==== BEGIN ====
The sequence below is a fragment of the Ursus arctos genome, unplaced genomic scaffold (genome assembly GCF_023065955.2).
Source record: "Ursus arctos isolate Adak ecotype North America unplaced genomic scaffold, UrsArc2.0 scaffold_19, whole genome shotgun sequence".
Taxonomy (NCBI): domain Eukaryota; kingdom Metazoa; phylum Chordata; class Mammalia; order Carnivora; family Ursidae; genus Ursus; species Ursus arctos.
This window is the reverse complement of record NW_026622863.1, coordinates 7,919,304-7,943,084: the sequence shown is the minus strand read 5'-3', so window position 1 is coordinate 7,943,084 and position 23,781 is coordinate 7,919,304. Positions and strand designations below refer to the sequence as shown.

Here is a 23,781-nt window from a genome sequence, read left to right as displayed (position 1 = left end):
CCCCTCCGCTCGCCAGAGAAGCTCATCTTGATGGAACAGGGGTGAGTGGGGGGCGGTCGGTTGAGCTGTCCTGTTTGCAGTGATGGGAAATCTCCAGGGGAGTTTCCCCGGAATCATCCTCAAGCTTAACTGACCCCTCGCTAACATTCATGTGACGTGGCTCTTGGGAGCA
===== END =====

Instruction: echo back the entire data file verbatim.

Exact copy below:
The sequence below is a fragment of the Ursus arctos genome, unplaced genomic scaffold (genome assembly GCF_023065955.2).
Source record: "Ursus arctos isolate Adak ecotype North America unplaced genomic scaffold, UrsArc2.0 scaffold_19, whole genome shotgun sequence".
Taxonomy (NCBI): domain Eukaryota; kingdom Metazoa; phylum Chordata; class Mammalia; order Carnivora; family Ursidae; genus Ursus; species Ursus arctos.
This window is the reverse complement of record NW_026622863.1, coordinates 7,919,304-7,943,084: the sequence shown is the minus strand read 5'-3', so window position 1 is coordinate 7,943,084 and position 23,781 is coordinate 7,919,304. Positions and strand designations below refer to the sequence as shown.

Here is a 23,781-nt window from a genome sequence, read left to right as displayed (position 1 = left end):
CCCCTCCGCTCGCCAGAGAAGCTCATCTTGATGGAACAGGGGTGAGTGGGGGGCGGTCGGTTGAGCTGTCCTGTTTGCAGTGATGGGAAATCTCCAGGGGAGTTTCCCCGGAATCATCCTCAAGCTTAACTGACCCCTCGCTAACATTCATGTGACGTGGCTCTTGGGAGCA